First recorded in 2012, Ash Dieback (caused by the non-native invasive fungus hymenoscyphus fraxineus) is now widespread across the whole of the UK – presenting a threat to the UK’s treescape on a scale not seen since the Dutch Elm disease epidemic of the 1970s.
It has been estimated that ash dieback will kill up to 95% of ash trees in the UK and cost British society £15 Billion, as well as changing the appearance of the landscape and threatening many species which rely on ash.
The landscape of the Yorkshire Dales in particular is characterised by important ancient semi-natural ash woodlands, and hedges and individual ash trees that are important for providing connections between habitats. Many of our ash trees are veteran or ancient trees and are irreplaceable. As the disease becomes more obvious within this landscape we are inevitably receiving more enquiries about the disease, particularly from concerned landowners wanting advice on how to manage their trees that are infected.
Dealing with ash dieback in the National Park
Trees that need managing
Trees showing no symptoms, or only mild symptoms, should be left but monitored closely.
Trees with targets which are showing some or all of the following may need to be felled or reduced to manage any hazards:
- Trees where extensive dead and brittle wood is evident, particularly where disease has spread to large diameter branches;
- trees which have cracks on the underside of large branches;
- trees with signs of fibre buckling, cracks in the main stem or basal lesions;
- trees showing signs of secondary infection which could render the tree dangerous – such as basal or root decay fungus like honey fungus;
- trees which have around 40% or less normal leaf cover in summer particularly where the remaining leaf cover is patchy/ clumpy and concentrated in the central part of the tree canopy; and,
- trees where most of the remaining leaf coverage is stress growth.
Protected trees with Ash Dieback
Dealing with trees infected with ash dieback is no different to how we treat any other diseased or dangerous tree. A diseased or dead tree becomes dangerous when it is a threat to public safety, when it is overhanging a building or public right of way for example. When this is the case it needs to be dealt with as soon as possible.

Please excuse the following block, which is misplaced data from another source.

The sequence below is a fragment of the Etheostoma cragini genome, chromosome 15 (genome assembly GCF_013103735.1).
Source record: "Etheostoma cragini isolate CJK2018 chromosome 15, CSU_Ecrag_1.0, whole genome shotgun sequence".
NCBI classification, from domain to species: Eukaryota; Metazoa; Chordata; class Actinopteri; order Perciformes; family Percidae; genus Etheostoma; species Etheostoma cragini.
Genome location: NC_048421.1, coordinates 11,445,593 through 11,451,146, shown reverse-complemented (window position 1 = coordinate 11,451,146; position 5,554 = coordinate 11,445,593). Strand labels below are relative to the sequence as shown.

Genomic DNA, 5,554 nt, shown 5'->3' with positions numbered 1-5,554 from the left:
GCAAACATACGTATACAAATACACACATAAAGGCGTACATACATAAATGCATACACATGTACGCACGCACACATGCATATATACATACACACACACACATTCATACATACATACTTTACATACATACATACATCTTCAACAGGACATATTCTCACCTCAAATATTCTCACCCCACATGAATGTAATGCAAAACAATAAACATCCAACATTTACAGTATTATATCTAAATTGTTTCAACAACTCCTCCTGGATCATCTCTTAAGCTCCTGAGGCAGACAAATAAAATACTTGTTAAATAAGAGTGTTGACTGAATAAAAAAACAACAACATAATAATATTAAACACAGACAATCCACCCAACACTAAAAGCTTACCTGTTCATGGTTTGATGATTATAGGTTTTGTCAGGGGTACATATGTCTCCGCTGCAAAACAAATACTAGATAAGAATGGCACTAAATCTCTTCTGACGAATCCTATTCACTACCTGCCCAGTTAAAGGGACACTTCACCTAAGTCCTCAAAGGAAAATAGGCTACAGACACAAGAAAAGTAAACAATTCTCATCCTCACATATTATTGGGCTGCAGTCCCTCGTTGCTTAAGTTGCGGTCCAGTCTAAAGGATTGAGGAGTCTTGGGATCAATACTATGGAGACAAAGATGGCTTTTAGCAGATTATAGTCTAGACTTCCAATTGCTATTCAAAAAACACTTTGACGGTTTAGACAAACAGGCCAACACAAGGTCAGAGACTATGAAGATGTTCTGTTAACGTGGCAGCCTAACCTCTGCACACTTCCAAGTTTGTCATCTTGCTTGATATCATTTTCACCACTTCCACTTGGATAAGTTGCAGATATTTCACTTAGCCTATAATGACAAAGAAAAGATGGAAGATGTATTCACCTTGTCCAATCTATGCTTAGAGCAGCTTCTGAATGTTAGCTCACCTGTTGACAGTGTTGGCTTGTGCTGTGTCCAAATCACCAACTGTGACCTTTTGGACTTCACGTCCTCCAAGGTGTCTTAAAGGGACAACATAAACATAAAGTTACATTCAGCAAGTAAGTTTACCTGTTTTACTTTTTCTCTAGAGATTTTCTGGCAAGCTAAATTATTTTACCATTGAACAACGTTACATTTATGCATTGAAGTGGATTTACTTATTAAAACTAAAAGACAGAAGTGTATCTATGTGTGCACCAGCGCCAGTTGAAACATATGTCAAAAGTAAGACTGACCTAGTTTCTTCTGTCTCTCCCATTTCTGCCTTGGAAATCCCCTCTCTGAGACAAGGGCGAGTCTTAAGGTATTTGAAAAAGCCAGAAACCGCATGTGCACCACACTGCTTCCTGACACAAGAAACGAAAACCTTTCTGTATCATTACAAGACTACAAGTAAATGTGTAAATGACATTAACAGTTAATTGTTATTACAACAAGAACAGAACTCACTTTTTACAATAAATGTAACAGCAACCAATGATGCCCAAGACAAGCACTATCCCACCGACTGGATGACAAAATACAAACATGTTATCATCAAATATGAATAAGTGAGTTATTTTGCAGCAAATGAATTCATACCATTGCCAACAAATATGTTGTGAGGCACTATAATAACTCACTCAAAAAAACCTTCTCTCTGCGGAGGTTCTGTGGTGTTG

The duty of care lies with the landowner to ensure that any trees within their ownership are not posing a threat to the safety of the public, and it is their responsibility to remove the tree or carry out works in order to make it safe. Please ensure to check to see if your tree is protected by a Tree Preservation Order or a Conservation Area before carrying out any works as you will need to obtain the necessary permissions from the Trees and Woodlands Team if this is the case. For infected trees which are not protected, be aware that felling licence restrictions may apply and you should contact your local Forestry Commission for more advice.
Trees should be felled by a qualified arborist who understands the risks to felling ash trees. Restrictions also exist concerning the timing of works and the impact on wildlife – bird nesting season is generally March to August. Bats use the canopy of some trees in summer for maternity sites and use tree cavities for hibernation in winter so these times of year should be avoided for trees with bat potential.
Looking to the future
We are helping to build the resilience of our woodlands to current and future diseases and climate change by using a wide mix of native species when planting new woodlands, and managing the spread of other diseases and pests by carrying out biosecurity measures. You can do your bit by planting trees that are considered a good replacement for ash (based on the species they support , such as alder, small leaved lime, sessile oak, rowan), by cleaning your shoes and bike wheels before and after visiting a woodland, and avoiding taking plant material or cuttings from the countryside.
The Woodland Trust, Forestry Commission, and Arboricultural Association have some excellent information and resources on their websites, providing first hand information about the disease, how to recognise it, the current distribution and what the current status is
If you have any questions or concerns, or require guidance about how to deal with an infected ash tree, please contact the Trees and Woodlands Team